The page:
New strategy for attacking Canada thistle in Crellin Meadow

Renee Popp at Crellin Meadow 8/19/09 Note lack of Canada Thistle flowers
Renee Popp at Crellin Meadow 8/19/09. Note lack of Canada Thistle flowers (click image to enlarge).

I asked GVM resident Renee Popp, what her thoughts were on controlling the noxious weed, Canada thistle (CT). As field botanist of over 30 years, both with the USDA Forest Service and as an independent contractor, Renee is an ardent supporter of noxious weed management as a way of improving habitat for our rich store of native plants. This season Renee had a break in her field schedule that allowed her to implement a plan she has been wanting to try for 10 years. On 9/1/09 she wrote:

“Many times I’ve seen the County and now GVM come spray Crellin Meadow (NW of Crellin Lake) where I live, sometimes twice per year. And every time the CT sprouts right back like nothing happened. I think that’s because the treatment is too little too late.

CT operates from an extensive underground root system. To get CT on the defensive, the roots’ reserves need to be compromised if not wholly exhausted. A 4-wheeler with a boom to apply herbicide works great on flat farmlands. However, in the case of Crellin there are trees and wetlands that prohibit a 4-wheeler from making clean sweeps with complete coverage. These obstacles result in pockets of the infestation left untreated. Any plant that is green and photosynthesizing is sending nourishment to the roots.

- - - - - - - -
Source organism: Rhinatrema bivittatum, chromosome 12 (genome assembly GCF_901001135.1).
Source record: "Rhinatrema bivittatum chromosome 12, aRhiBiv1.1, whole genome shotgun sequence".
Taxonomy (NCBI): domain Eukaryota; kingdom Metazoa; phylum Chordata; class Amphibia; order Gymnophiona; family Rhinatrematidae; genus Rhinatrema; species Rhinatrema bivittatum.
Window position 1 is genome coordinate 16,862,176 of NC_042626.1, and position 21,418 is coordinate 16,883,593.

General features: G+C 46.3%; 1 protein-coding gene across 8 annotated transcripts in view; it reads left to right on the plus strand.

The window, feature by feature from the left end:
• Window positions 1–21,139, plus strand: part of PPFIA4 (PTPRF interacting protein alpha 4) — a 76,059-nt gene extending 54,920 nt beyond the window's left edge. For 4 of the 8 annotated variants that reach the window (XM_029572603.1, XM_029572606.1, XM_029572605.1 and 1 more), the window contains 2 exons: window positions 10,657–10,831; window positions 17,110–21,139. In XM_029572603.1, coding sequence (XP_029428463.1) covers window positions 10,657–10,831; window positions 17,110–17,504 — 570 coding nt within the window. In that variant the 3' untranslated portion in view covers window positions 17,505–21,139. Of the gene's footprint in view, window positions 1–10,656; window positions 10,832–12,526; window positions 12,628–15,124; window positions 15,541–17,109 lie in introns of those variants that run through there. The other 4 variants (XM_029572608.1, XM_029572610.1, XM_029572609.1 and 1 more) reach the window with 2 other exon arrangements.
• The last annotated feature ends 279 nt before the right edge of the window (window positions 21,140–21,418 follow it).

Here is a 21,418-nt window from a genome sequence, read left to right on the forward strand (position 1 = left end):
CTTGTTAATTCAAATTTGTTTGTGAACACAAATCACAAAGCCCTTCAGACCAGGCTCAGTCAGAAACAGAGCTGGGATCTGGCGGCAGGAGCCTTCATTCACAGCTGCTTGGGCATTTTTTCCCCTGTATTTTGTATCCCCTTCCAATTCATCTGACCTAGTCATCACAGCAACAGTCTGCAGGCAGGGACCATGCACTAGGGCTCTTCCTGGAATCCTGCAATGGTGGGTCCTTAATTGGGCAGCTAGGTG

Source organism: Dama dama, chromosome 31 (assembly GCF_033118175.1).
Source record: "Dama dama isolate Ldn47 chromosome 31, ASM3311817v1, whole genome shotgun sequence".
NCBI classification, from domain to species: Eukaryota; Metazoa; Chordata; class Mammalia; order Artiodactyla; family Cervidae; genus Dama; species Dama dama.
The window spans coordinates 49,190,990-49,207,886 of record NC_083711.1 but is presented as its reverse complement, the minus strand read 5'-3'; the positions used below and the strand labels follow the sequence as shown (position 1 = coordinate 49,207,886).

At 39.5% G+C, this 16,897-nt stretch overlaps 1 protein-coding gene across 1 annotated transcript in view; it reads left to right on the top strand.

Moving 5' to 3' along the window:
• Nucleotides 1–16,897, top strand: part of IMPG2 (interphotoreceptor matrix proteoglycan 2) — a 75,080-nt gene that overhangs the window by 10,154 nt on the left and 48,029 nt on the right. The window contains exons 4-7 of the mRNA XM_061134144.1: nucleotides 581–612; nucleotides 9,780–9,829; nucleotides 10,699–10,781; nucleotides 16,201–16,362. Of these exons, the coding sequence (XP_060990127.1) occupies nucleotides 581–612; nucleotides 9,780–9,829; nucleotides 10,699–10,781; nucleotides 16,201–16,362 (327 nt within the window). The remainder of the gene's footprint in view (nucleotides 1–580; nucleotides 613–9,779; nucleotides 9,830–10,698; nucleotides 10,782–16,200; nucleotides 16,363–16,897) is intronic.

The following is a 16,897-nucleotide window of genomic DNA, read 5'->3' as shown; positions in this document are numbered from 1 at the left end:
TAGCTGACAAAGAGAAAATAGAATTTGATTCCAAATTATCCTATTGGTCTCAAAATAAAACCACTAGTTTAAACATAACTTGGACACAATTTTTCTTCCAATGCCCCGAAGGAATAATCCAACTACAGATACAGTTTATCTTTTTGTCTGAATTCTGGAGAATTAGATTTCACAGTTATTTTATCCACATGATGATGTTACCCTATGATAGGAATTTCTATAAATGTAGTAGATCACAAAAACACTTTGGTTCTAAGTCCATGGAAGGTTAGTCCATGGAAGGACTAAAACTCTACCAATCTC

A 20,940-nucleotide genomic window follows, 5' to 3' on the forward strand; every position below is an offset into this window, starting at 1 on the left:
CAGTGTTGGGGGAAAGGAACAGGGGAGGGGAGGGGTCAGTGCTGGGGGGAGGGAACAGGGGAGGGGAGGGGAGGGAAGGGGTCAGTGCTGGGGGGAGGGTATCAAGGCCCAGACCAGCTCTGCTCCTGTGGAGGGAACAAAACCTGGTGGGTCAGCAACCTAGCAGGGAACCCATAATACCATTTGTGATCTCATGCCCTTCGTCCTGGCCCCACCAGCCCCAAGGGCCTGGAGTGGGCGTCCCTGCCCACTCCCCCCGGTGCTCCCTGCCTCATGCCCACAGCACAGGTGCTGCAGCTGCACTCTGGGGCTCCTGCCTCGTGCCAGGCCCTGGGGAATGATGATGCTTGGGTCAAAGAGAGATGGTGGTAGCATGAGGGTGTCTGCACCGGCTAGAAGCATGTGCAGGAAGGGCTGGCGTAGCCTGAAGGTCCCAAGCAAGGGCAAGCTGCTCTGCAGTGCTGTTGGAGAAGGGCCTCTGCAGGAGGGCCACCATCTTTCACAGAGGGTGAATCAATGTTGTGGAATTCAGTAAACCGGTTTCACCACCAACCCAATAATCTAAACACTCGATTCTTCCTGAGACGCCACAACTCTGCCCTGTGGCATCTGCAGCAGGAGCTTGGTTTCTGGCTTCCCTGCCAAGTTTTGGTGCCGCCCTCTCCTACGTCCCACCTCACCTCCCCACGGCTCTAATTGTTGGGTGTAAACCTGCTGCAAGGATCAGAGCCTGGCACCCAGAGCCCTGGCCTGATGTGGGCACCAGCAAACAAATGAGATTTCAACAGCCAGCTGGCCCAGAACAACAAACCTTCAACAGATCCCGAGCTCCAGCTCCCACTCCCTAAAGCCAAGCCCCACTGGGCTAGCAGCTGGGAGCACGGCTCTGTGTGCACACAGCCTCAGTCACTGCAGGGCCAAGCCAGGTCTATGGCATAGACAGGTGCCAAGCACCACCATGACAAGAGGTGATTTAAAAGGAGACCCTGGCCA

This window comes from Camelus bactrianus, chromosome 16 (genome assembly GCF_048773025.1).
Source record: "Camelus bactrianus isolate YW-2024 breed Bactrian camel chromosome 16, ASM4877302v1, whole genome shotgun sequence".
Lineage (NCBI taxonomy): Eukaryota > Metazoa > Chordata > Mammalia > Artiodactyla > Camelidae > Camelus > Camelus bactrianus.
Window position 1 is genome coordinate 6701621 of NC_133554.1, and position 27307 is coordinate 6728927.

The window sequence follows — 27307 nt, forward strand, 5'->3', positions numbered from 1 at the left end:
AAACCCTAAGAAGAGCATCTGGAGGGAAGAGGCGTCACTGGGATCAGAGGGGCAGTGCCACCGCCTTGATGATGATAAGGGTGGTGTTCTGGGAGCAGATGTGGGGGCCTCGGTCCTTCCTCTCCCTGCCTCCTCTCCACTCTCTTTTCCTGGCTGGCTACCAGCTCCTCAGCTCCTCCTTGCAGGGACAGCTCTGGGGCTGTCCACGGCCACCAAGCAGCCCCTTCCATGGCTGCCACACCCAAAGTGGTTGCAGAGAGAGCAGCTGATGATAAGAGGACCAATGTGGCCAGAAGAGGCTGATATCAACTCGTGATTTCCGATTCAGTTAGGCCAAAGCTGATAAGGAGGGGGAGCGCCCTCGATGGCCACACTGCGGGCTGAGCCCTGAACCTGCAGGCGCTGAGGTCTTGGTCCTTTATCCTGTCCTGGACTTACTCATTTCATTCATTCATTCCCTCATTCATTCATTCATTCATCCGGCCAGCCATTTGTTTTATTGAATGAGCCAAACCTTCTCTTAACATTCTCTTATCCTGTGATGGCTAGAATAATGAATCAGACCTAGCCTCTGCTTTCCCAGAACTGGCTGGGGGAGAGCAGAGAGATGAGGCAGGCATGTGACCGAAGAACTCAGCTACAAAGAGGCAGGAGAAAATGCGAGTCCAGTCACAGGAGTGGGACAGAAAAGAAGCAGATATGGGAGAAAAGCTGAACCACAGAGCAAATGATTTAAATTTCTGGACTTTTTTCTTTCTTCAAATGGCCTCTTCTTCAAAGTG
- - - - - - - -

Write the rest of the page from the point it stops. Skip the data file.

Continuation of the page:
This year I checked out a spray canister filled with Milestone provided by the GVM office. I spot-sprayed everything that GVM’s 4-wheeler didn’t get. And when a single sprout came up, I sprayed again and again and again. I’ve been re-spraying every week to snuff out new sprouts. It’s been held down long enough now that I expect to see some difference next year.

I realize that the CT population in Crellin Meadow is most likely here to stay, but I still believe we can slow its spread and reduce its size. For this reason I emphasize finding and spraying plants at the outer boundaries as a first priority on this or any other CT infestation.

In the end I guess the message for CT is that intensity may be more important than extensivity. Strategic, complete, high frequency, and targeted hand-spraying may be the keys to reducing and even eliminating weeds vs. just living with weeds and herbiciding broadly forever.”

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